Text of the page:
Written by William Makepeace Thackeray
Adapted by Declan Donnellan
Directed by Hilary Spiers
Vanity Fair sits among the dusted tomes as a monumentally respected collection of volumes, collated, collected, and often adapted – most famously by Declan Donnellan’s 1983 premiere production in Edinburgh with Nick Ormerod.
Though for many it’s placed there as a ‘good bookshelf’ book, this monolithic 19th-century work spans immense waves of time and location in its depiction of avarice, disingenuous dappers, and the conceptual balance of unjust and deserving punishments. From Brighton to Brussels, to India and the Battle of Waterloo – Vanity Fair treks across the globe with its cast of early 19th century ladies and gentlemen of nobility, some searching for love, others security.
The nine-strong cast of Leitheatre’s latest production staged at the Churchill Theatre until November 19th bites into William Makepeace Thackeray’s novel with gusto – emerging with a medley of explicitly comedic performances, which are offset and grounded by somewhat realistic ones. In what feels like the legally required mandate for serialised works of the 19th century, Vanity Fair’s various publications were a satirical lampooning literary heroism and while Donnellan’s stage adaptation does its most to refrain characters from appearing too antagonistic – it’s a hell of a lot of work.
Especially with upwards of thirty characters in the cast (two of whom remain as their principal leads throughout), there’s hardly a moment to draw breath – and the audience feels similarly. A significant drawback is that exposition is forced to roll off the performer’s tongue. This is undoubtedly a gargantuan piece to bring to the stage. Where the well-acted performances and tight direction secure a successful run throughout the evening, faults will always lie in the foundations of Thackeray’s traversing story.
It’s a cadent decision Spiers grasps: the bottom line is that a significant portion of Vanity Fair’s characters are, well, detestably unlikeable and the pacing is slow. But rather than settle into a groove, Leitheatre charter a more versatile and nuanced course. Largely down to the performers who ensure audiences are in on the joke and understand that the satirical nature is being heightened and leaned into for comedic effect, to keep the audience from turning.
The full-bodied characterisation is in stark contrast to the strikingly simple yet effective staging consisting of a series of six monochromatic blocks. They provide a non-distracting silhouette, further complimenting Sammi Watson’s background art – a series of locales which offer snappy shortcuts (saving the performers explaining even more). It’s a touch from Spiers to emulate the stripped-back appeal of minimalist design which pushes the audience to fill in the gaps with their imagination.
And it’s easily done with the talent onstage offering bridges of imagery and lustre to keep the audience entertained. Doing a sterling job, and a difficult one is Talia Rivers as Becky Sharp – a tenacious and frankly unscrupulous woman doing their best to survive in a world biased to her stance as not only a woman but a poor (by her peer’s standards) one. Rivers holds the role with composure and sharpness which counteracts the writing’s more negative qualities, but they do so without dampening the vicious nature of the role – making Rivers a firm hit with audiences despite performing the more callous of roles.
Conversely, Cara King is tasked with the weepiest of roles, and instead of leaning too heavily into the melodrama grounds the surrounding cast who are afforded a soupçon of more additional comedy in their actions. King works well with the cast, in particular, Allan Patterson’s more stoic William Dobbins, forming a reliance on one another across the production – but Patterson is able to stretch those humorous muscles, diving headfirst into physical character performances alongside Richard Spiers as a veritable cacophony is loveable, and loathing rogues and pompous rapscallions.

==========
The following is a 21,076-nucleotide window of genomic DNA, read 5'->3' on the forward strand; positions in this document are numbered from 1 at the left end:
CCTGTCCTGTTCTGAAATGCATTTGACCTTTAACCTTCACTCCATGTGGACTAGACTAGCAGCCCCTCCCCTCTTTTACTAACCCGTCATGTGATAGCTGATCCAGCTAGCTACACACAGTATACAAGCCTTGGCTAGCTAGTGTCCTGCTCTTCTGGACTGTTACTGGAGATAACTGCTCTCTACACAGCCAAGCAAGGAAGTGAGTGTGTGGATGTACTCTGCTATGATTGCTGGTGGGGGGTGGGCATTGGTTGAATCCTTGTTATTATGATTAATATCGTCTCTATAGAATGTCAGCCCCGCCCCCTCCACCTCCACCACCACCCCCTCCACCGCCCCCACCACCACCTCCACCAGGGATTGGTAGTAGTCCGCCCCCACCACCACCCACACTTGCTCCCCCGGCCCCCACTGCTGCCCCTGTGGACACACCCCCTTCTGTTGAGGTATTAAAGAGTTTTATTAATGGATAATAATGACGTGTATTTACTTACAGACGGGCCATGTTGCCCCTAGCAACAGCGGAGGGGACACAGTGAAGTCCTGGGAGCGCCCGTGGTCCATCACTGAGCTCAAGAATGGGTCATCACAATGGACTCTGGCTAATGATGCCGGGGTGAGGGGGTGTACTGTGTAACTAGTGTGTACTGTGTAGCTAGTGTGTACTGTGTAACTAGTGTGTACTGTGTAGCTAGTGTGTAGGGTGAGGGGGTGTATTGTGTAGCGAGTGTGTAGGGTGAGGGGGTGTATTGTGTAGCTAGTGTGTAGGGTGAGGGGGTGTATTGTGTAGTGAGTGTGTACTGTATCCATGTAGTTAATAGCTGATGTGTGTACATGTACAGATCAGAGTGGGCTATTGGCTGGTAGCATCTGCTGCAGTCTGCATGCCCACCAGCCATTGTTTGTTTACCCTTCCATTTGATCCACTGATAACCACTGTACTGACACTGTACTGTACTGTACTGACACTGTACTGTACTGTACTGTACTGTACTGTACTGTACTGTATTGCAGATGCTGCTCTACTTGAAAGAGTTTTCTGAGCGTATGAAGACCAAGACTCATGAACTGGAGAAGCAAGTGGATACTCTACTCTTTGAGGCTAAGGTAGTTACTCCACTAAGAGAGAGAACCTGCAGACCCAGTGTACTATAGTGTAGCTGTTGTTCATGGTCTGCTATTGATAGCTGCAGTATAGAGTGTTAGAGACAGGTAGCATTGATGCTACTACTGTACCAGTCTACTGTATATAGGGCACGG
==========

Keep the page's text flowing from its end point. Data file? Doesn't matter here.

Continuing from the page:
Not leaving the boys to fend alone – James Whitehead and Charlie Robertson breathe a sense of fluidity into the stiff-collared military officers, Robertson having a touch too much fun dipping in and out of playing the more youthful members of the cast with an enviable spirit and energy. But if there’s one trio leaning mighty heavily into the satirical nature with vim, it’s Martin Dick’s Joe Sedley with their stuffed shirt, gluttonous, and cowardly Sedley, Wendy Mathison and Lynn Cameron’s multi-purpose roles as various characters. Mathison relishes the razor-tongue and bitterness of some of her characterisations.
There’s a remarkable display of unified commonality within the cast – no one attempts to outshine another. Particularly brilliant given the selfish nature of most of the characters they are playing. Not only is Vanity Fair a splendid exercise in direction, reminiscence, and textual understanding – it’s a touching reminder of the kinship of community theatre and its core strengths.
Exasperatingly vast, there’s a reason Thackeray’s novel oft finds itself the subject of extensive series or heavy adaptation. And even under Donnellan’s adaptation, it takes a talented director to tie it all together coherently. Spiers is such a director. The candour within Leitheatre’s production is of the utmost respect and admiration – achieving significance in this production’s performances and direction, slivering off aspects without distorting the grand origins it comes from. Vanity Fair, for its (often significant) fault within the original text, remains a classic in its lampooning satire and rich character base: rising above these faults with strong character and creative staging, Leitheatre is to be applauded.
Remarkable Display of Community
Vanity Fair runs at the Churchill Theatre until November 19th,
19.30pm. 14.30pm matinee (Saturday 19th)
Tickets for which may be obtained here.
Photot Credit – Marion Donohoe